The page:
As I work to edit and reposition my blog for publishing, I found this entry from the past worth reposting:
“This weekend it was my privilege to join one of my partners at his son’s wedding, during which I found myself pondering the Christian wedding ceremony. It was a beautiful event, where two individuals gathered to consummate the spiritual vows that will sustain them throughout life, both physically and emotionally during their new journey as one.
I always think of Jesus putting his stamp of approval on weddings by performing His first miracle at just such a celebration. I assume it was His first, as his response to His mother was that it was not yet His time? Then the writer John sets out to capture all the layers of truth that seem to always surround Christ’s deliberate acts. For instance, the source of this wine, water (Spirit); then the containers for this water, clay jars (humanity); even the type of water, which I am told was there for the purpose of washing tired dirty feet? Possibly, a humorous statement against the religious in the crowd, as it was not even Holy water?
Could you imagine God showing up at your party, let alone providing a wine that topped even the best these revelers had ever tasted? Did He have His guard down or does He actually love to celebrate life?
He is life, even bigger than life, at least as we know it on this Earth. Where am I going this time? In an earlier post, I mentioned that Copernicus was once challenged by the church of his day around their belief that the universe was centered on mankind. I think we are there again.
Whether or not Copernicus’ thoughts were even on the church when he declared the Sun to be the center of the universe, he was ironically declaring the Glory of God, for the Son is the Center. Just as this primitive scientist powerfully demonstrated that all planets revolve around the Sun, so the scripture declares the Son central in repositioning God’s rightful place among the galaxies…in fact worlds without end!
“But Christ has indeed been raised from the dead, the first fruits of those who have fallen asleep. For since death came through a man, the resurrection of the dead comes also through a man. For as in Adam all die, so in Christ all will be made alive. But each in his own turn: Christ, the firstfruits; then, when he comes, those who belong to him. Then the end will come, when he hands over the kingdom to God the Father after he has destroyed all dominion, authority and power. For he must reign until he has put all his enemies under his feet. The last enemy to be destroyed is death. For he “has put everything under his feet.” Now when it says that “everything” has been put under him, it is clear that this does not include God himself, who put everything under Christ. When he has done this, then the Son himself will be made subject to him who put everything under him, so that God may be all in all.” I Cor. 15:20-28 (NIV)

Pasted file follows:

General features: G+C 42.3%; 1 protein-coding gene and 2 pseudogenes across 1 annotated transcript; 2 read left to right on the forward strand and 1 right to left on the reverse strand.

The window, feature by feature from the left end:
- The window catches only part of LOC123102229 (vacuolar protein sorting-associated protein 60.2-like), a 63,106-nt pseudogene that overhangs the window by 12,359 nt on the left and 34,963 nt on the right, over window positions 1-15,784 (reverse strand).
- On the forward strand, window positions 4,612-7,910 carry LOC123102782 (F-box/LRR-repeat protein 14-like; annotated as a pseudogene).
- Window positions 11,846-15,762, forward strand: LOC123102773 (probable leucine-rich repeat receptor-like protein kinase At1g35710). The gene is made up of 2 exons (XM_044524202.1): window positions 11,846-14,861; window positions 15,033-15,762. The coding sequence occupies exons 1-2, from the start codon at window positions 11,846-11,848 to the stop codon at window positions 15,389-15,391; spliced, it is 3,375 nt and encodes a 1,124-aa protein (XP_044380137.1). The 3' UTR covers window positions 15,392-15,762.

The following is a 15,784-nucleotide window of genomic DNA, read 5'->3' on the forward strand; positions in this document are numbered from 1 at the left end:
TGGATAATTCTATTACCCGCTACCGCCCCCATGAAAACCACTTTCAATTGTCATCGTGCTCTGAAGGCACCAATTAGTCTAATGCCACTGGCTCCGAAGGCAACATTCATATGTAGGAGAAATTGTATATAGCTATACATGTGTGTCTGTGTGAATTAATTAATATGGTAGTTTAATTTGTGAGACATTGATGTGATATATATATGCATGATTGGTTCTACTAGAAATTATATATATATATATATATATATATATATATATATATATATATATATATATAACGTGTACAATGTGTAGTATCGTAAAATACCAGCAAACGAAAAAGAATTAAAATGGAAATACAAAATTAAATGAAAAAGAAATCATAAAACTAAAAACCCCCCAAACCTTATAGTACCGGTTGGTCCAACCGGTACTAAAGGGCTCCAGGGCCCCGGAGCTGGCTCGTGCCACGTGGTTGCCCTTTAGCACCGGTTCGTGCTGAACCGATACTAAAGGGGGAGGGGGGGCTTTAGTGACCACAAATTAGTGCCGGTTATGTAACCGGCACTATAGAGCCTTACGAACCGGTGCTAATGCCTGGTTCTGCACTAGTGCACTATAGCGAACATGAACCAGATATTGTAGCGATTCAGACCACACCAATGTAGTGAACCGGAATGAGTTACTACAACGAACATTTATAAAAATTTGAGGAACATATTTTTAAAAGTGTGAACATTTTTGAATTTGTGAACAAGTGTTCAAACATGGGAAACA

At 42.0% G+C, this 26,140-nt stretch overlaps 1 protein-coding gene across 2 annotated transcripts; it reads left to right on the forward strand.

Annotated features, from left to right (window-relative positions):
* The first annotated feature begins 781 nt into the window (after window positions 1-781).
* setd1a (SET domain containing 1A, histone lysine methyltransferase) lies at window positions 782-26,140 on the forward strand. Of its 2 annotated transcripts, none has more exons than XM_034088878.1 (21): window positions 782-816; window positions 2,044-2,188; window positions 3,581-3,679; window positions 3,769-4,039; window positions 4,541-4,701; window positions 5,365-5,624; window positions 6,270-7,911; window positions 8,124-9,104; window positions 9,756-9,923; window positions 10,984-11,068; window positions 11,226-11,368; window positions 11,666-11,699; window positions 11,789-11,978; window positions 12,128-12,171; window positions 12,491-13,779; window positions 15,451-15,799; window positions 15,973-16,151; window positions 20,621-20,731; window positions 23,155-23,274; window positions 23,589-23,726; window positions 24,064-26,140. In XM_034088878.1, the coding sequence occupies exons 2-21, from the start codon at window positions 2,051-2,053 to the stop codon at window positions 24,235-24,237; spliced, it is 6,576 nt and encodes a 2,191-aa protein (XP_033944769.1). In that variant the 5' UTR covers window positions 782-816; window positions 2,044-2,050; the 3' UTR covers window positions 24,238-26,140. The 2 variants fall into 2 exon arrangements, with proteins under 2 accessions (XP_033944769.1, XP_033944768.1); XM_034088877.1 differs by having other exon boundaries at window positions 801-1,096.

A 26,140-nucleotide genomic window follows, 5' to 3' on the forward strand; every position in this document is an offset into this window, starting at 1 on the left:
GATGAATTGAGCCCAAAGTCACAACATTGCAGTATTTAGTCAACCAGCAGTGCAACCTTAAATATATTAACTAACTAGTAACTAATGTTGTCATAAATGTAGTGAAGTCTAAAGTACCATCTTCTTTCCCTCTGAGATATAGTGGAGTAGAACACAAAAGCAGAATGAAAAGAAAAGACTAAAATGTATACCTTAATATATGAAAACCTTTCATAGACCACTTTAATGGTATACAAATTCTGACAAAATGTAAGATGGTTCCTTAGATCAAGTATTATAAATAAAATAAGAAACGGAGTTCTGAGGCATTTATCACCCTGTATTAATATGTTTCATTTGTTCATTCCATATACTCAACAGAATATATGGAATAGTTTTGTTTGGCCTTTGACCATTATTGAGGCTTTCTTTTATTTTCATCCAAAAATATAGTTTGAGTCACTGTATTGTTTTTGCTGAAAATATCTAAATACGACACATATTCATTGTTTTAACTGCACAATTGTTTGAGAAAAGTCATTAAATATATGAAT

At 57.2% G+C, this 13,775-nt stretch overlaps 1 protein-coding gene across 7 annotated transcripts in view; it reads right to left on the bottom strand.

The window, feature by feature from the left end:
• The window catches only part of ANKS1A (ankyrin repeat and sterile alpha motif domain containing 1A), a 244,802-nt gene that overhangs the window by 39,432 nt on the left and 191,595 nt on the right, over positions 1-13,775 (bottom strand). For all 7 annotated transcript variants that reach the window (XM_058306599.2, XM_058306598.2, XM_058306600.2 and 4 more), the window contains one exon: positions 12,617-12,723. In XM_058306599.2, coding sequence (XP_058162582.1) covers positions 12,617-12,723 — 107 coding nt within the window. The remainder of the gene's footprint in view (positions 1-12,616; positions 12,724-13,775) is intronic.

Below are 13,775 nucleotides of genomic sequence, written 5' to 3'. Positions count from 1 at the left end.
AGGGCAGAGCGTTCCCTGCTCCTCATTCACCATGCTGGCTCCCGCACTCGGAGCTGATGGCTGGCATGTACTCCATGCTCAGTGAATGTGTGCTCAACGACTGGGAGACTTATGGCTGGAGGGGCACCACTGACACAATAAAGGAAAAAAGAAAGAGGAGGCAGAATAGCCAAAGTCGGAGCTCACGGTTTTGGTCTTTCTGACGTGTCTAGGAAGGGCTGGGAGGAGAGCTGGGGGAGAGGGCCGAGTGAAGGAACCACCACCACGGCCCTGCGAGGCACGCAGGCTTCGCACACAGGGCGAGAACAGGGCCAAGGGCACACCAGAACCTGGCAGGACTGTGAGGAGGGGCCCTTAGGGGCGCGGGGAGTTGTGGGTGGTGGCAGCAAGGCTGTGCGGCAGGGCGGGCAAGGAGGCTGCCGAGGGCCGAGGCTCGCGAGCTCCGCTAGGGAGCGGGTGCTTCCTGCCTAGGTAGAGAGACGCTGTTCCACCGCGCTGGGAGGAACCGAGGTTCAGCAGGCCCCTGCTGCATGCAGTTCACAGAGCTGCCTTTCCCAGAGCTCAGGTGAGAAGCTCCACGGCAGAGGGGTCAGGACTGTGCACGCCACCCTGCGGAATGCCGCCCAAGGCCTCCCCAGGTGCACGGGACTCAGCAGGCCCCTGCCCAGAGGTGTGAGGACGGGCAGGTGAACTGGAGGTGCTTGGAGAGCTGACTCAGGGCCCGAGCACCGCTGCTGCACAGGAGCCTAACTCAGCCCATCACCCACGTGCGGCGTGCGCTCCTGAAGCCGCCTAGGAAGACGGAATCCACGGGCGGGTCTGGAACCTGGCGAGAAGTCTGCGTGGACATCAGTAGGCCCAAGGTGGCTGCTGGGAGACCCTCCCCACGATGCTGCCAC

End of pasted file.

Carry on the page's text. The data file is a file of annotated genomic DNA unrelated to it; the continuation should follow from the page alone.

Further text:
As the Psalmist, in Ps. 8:9, declared long before the Anointed One’s arrival, something far beyond mankind alone is playing out in this narrative of scriptures, mentioned also in Isaiah 14, as well as in Ezekiel 28. We find the story of a fallen angel being cast from heaven, present in Eden and perfect in his ways until iniquity was found in him. Ironically, though bent on overthrowing the Kingdom of God, this being is placed in the very spot on this globe that God would also place two much weaker vessels, “created subject to vanity in hope” that they would choose Love (God) over evil. God Himself would risk His own deity, even confining himself to our flesh as well, in order to demonstrate the power of love over unrighteousness.
He would, through love alone, redeem His creatures, over power these evil ones, and re-establish His Eden and His Kingdom. He would deliver the off spring of Earth’s first Adam through the flesh of Earth’s second Adam.
This second Adam, Jesus, born of God would employ the violence used against Him, to bring the Kingdom of His Father to this Earth, vanquishing all evil and returning this fallen empire to even lesser creatures than those who once violated righteousness eons ago. In fact, as that day of victory approached, Peter, James and John witnessed the Victor pass through the thin veil that guards our eye, to a place where others dwell once this human life is over. Moses and Elijah were there, as they peeked inside paradise on the Mount of Transfiguration in Mark 9:2-5.
Yes, the Kingdom of God is all around us, and something of epic proportion has been occurring around the Son, long before we were created, and will continue long after our individual demise. The joy is that we are now eternally a part of this epic, and this “Son of Man-Son of God”, prophesied of for millennia, will soon victoriously bring all things back to His Father, ushering in a New Age. In fact a New Heaven and a New Earth are in the forecast once the present has “waxed old like a garment” (Isa. 51:6).
Oil in the Gulf? Wall Street in the tank? Justice down the tubes? God is not mocked, either by humanity, or fallen beings far more glorious. God is sovereign, even when we have lost, sold or soiled our own powers! Though the Earth is reeling from our own sinful neglect, greed and arrogance, He has not forgotten us, for we are His Bride, flesh of His flesh and bone of His bone! No, this epic does not revolve around us but around the Son, we are just supporting actors in a much greater myth.
Once this vengeful challenge from the principalities and powers of darkness is fully conquered, this Kingdom will be offered back to the Father, as Paul unpacks for us in the above verses from I Corinthians 15.
I hear in my spirit the words of Handel’s Messiah: “The Kingdom of the World has become the Kingdom of our Lord and of His Christ and He shall reign forever and ever! Hallelujah, Hallelujah…. ”’